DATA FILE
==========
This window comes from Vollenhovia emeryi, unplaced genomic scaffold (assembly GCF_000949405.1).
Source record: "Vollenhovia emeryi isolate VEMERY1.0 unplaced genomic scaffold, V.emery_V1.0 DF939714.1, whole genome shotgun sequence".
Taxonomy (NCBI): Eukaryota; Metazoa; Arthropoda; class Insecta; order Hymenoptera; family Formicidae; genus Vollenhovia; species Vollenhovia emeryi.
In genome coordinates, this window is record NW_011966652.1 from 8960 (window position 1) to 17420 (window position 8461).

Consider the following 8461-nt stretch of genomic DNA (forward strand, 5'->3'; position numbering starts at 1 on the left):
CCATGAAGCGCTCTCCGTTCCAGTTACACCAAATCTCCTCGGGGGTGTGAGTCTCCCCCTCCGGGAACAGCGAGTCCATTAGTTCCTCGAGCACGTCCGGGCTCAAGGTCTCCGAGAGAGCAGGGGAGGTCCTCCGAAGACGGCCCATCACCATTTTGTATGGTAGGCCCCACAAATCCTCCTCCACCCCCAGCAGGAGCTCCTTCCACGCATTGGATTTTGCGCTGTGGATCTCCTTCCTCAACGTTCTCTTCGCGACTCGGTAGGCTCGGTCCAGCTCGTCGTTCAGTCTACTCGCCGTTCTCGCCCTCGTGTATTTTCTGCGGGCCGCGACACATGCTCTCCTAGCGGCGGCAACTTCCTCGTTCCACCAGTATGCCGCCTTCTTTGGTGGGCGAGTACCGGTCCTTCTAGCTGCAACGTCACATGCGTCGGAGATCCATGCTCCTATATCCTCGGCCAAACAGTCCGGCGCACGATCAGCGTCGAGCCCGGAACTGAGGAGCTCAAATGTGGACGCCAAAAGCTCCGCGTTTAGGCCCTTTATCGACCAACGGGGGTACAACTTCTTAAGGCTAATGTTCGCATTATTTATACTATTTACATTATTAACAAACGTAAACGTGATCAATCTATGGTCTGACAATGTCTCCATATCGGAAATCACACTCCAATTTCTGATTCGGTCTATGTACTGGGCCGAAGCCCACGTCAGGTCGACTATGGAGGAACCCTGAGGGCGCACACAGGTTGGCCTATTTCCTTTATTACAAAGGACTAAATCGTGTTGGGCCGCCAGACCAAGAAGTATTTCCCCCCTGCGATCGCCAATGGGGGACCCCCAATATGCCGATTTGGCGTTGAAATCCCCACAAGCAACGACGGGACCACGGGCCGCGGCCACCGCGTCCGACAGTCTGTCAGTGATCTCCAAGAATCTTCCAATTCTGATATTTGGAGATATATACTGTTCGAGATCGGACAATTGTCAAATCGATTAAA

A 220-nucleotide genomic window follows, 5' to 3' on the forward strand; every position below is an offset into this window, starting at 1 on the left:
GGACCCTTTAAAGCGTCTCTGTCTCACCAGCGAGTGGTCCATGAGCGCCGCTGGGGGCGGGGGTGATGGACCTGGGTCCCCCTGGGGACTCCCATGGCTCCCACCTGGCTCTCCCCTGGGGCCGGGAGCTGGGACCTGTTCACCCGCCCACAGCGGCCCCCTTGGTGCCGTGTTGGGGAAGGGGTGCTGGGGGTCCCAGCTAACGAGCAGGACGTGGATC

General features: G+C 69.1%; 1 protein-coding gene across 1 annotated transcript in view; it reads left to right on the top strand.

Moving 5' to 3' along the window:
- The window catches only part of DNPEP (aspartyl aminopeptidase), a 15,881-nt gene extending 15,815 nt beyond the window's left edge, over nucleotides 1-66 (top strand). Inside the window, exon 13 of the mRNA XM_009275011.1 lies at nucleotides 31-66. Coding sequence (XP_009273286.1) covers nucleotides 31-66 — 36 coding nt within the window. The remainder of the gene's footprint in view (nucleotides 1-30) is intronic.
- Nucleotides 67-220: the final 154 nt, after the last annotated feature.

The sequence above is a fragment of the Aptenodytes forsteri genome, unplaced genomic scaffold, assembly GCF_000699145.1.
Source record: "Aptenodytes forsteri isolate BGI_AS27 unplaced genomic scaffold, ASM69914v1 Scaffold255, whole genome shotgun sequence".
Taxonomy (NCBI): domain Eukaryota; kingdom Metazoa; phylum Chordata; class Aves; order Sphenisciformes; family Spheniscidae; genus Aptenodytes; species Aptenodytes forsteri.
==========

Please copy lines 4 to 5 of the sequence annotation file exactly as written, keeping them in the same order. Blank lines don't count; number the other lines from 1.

In genome coordinates, this window is record NW_011966652.1 from 8960 (window position 1) to 17420 (window position 8461).

Consider the following 8461-nt stretch of genomic DNA (forward strand, 5'->3'; position numbering starts at 1 on the left):